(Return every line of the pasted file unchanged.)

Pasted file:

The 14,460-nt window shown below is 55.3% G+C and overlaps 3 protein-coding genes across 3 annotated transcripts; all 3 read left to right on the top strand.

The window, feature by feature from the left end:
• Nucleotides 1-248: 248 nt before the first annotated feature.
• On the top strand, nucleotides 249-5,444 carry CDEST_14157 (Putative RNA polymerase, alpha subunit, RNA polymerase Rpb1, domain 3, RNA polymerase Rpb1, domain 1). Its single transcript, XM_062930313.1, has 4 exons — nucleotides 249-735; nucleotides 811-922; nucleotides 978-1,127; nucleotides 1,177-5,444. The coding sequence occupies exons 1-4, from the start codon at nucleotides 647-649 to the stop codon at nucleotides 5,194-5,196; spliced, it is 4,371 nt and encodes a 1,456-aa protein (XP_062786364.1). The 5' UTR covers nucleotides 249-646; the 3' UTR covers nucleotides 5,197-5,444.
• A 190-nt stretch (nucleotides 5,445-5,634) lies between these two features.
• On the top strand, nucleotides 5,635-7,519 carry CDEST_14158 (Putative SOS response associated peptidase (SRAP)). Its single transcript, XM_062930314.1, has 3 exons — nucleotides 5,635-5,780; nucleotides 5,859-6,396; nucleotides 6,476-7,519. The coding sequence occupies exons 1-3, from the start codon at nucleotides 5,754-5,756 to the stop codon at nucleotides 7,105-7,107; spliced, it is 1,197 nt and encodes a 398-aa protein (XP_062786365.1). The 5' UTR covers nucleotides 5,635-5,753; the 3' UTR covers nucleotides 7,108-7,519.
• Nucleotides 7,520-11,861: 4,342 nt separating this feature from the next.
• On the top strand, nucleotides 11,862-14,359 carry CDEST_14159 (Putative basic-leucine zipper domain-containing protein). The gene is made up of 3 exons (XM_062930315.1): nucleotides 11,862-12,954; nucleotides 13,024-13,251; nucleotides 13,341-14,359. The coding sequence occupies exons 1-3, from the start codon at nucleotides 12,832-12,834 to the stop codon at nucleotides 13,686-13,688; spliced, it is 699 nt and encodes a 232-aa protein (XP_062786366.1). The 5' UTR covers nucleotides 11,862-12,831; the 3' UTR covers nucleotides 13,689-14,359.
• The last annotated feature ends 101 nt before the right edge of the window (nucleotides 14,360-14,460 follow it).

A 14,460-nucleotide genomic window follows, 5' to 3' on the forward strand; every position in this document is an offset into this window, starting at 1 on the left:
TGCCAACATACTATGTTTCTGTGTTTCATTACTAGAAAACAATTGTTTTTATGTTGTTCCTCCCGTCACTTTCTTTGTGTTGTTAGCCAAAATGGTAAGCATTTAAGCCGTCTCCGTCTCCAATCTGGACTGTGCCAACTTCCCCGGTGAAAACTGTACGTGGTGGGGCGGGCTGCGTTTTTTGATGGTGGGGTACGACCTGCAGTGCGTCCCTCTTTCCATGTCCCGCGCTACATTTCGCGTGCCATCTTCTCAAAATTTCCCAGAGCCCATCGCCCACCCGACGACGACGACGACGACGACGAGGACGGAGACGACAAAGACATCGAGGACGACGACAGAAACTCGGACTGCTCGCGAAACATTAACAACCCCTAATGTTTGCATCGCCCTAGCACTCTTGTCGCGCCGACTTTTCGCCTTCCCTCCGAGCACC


The 14,460-nt window shown below is 55.3% G+C and overlaps 3 protein-coding genes across 3 annotated transcripts; all 3 read left to right on the top strand.

The window, feature by feature from the left end:
• Nucleotides 1-248: 248 nt before the first annotated feature.
• On the top strand, nucleotides 249-5,444 carry CDEST_14157 (Putative RNA polymerase, alpha subunit, RNA polymerase Rpb1, domain 3, RNA polymerase Rpb1, domain 1). Its single transcript, XM_062930313.1, has 4 exons — nucleotides 249-735; nucleotides 811-922; nucleotides 978-1,127; nucleotides 1,177-5,444. The coding sequence occupies exons 1-4, from the start codon at nucleotides 647-649 to the stop codon at nucleotides 5,194-5,196; spliced, it is 4,371 nt and encodes a 1,456-aa protein (XP_062786364.1). The 5' UTR covers nucleotides 249-646; the 3' UTR covers nucleotides 5,197-5,444.
• A 190-nt stretch (nucleotides 5,445-5,634) lies between these two features.
• On the top strand, nucleotides 5,635-7,519 carry CDEST_14158 (Putative SOS response associated peptidase (SRAP)). Its single transcript, XM_062930314.1, has 3 exons — nucleotides 5,635-5,780; nucleotides 5,859-6,396; nucleotides 6,476-7,519. The coding sequence occupies exons 1-3, from the start codon at nucleotides 5,754-5,756 to the stop codon at nucleotides 7,105-7,107; spliced, it is 1,197 nt and encodes a 398-aa protein (XP_062786365.1). The 5' UTR covers nucleotides 5,635-5,753; the 3' UTR covers nucleotides 7,108-7,519.
• Nucleotides 7,520-11,861: 4,342 nt separating this feature from the next.
• On the top strand, nucleotides 11,862-14,359 carry CDEST_14159 (Putative basic-leucine zipper domain-containing protein). The gene is made up of 3 exons (XM_062930315.1): nucleotides 11,862-12,954; nucleotides 13,024-13,251; nucleotides 13,341-14,359. The coding sequence occupies exons 1-3, from the start codon at nucleotides 12,832-12,834 to the stop codon at nucleotides 13,686-13,688; spliced, it is 699 nt and encodes a 232-aa protein (XP_062786366.1). The 5' UTR covers nucleotides 11,862-12,831; the 3' UTR covers nucleotides 13,689-14,359.
• The last annotated feature ends 101 nt before the right edge of the window (nucleotides 14,360-14,460 follow it).

A 14,460-nucleotide genomic window follows, 5' to 3' on the forward strand; every position in this document is an offset into this window, starting at 1 on the left:
TGCCAACATACTATGTTTCTGTGTTTCATTACTAGAAAACAATTGTTTTTATGTTGTTCCTCCCGTCACTTTCTTTGTGTTGTTAGCCAAAATGGTAAGCATTTAAGCCGTCTCCGTCTCCAATCTGGACTGTGCCAACTTCCCCGGTGAAAACTGTACGTGGTGGGGCGGGCTGCGTTTTTTGATGGTGGGGTACGACCTGCAGTGCGTCCCTCTTTCCATGTCCCGCGCTACATTTCGCGTGCCATCTTCTCAAAATTTCCCAGAGCCCATCGCCCACCCGACGACGACGACGACGACGACGAGGACGGAGACGACAAAGACATCGAGGACGACGACAGAAACTCGGACTGCTCGCGAAACATTAACAACCCCTAATGTTTGCATCGCCCTAGCACTCTTGTCGCGCCGACTTTTCGCCTTCCCTCCGAGCACC